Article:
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Goodbye

22 Oct

We have to say “goodbye”.

into Gufport

Our little boat, Bushranger, did everything we asked of her. 

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She braved the rough seas of Lake Michigan, rode the tide through the Carolina shallows, weaved through the crab-pots of the Mexican Gulf, and threaded her way through the crazy drivers in New Jersey.  She’s been exactly what we needed/wanted – an economical, stable, and comfortable home with which to explore the American Great Loop. 

But she is no longer ours.  Bushranger now has a new family to protect.  As of today, Heather and Mark have adopted Bushranger and decided to start their own adventure.

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This is bitter-sweet for Boyd and me.  We are so pleased that Heather and Mark are Bushranger’s new owners but we ache to say goodbye to our little boat.  Without Bushranger we would not have seen such wondrous and glorious sights…

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sunrise

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…nor would we have found such varied and special friends. 

I refuse to list all the wonderful friends that we’ve discovered along the way (such a list would make this final blog entry excessively long) but know that we will treasure every moment, every memory that you ‘all have given us. I will not say goodbye but I will say, “until we meet again” – and know that I pray that we will…

To all my gentle followers, thank you for supporting us through this five year adventure (yes, we actually started all this in 2011).  No one is more surprised than I at how much I have enjoyed this blog.  I would never have imagined that authoring a blog could be such a hoot!

 

It’s been an honor and a pleasure.  So, as of this moment, this is ‘Captain Starlight’…

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…and ‘Mrs Bushranger’ …me

…signing off

Trent-Severn (Part 4)

17 Jun

 

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This part of the world is lovely…

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We had a very interesting day…

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Bushranger went through eight locks today, going up 148 feet. Some of the locks were very old-fashioned (they did everything manually, including opening/closing the doors and raising/lowering the water)…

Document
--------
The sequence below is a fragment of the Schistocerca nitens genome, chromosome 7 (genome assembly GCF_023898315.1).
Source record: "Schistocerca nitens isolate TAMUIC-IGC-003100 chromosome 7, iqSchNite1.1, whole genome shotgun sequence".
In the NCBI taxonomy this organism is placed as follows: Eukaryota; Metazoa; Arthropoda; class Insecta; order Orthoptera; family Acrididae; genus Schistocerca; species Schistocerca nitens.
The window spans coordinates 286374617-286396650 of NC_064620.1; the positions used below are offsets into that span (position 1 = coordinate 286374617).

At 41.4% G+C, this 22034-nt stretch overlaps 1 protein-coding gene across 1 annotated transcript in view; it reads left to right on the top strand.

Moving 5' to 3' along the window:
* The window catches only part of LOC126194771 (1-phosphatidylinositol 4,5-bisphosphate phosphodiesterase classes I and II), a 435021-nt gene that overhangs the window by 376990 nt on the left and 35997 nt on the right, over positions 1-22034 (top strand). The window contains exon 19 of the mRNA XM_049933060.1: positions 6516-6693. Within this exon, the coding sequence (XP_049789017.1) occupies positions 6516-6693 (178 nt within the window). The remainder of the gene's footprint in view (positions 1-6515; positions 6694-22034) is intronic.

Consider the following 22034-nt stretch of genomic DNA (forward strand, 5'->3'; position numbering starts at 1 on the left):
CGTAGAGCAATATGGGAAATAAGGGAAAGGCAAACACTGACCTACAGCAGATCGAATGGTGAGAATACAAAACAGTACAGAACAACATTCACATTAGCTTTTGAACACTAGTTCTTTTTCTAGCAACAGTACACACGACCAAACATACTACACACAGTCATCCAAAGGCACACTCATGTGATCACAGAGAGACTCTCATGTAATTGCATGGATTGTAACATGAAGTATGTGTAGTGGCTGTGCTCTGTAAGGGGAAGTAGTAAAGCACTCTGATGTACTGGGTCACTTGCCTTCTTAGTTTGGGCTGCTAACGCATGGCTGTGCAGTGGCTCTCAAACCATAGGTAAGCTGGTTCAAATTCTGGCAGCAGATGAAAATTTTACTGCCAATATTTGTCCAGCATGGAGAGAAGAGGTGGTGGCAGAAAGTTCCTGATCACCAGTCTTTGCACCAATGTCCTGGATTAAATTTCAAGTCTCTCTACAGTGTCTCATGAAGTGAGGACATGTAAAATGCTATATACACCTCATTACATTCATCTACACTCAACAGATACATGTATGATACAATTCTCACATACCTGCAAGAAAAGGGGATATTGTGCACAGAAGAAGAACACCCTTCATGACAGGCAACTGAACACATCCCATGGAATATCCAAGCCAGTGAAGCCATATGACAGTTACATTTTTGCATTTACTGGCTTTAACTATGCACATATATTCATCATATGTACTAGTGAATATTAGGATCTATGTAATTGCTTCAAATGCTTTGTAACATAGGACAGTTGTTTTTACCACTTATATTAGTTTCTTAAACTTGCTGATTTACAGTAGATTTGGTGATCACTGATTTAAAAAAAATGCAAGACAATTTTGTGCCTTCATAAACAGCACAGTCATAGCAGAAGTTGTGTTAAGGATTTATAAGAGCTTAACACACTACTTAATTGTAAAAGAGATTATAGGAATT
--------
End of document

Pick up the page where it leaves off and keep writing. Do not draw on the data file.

manual locks

We ‘locked through’ with a couple of very substantial boats, so it was tight quarters for a while…

tight locking

There was one lock that was amazing…

Lift Lock 1

It’s called a ‘lift lock’. Essentially, you have two platforms for the boats to float in that raise up and down (picture a ‘stairmaster’ at the gym and put a boat on each of your shoes).

lift lock 2

Yep, it was so cool. I think that’s the highest altitude that Bushranger has ever seem (both ‘above ground’ or ‘above sea level’).

up high

After Lock 8 we’ve called it a day and tied up at Young’s Point. We’re expecting a quiet night…

Young's Point

P.S. t/4

Trent-Severn (Part 3)

16 Jun

 The leaves are a different color. They shimmer with silver; less heavy – more ethereal than before.

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I think we’ve traveled into some other reality…one where humanity has blended rather than dominated the world.

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The air is filled with scents less poignant than before. Even the flowers seem to understand that subtlety is needed. The startling perfume of honeysuckle and rose has been replaced with a leafy, fecund presence with a hint of wood smoke – brimming with life and potential.

We’ve wandered along the Trent-Severn and ended up…

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…at the Peterborough Marina, in, you guessed it…

city
…the City of Peterborough! Two ‘dock hands’ caught our lines with such professionalism and efficiency that I felt I just HAD to mention them in this blog (thank you Ben and Kate – hands down the best we’ve seen along the Loop).

Tonight will be filled with a bit of a wandering around the city, and will eventually end with dinner at one of the local craft breweries. It doesn’t get much better, does it?!?
P.S. t/5, s/5, l/3

Dancing in the Wind

12 Jun

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The weather gods are messing with us again.

Bushranger is dancing and swaying, doing a jig to the music of the wind. Thank goodness my Captain had decided earlier that there is no reason to wander from this beautiful marina until the weather settles.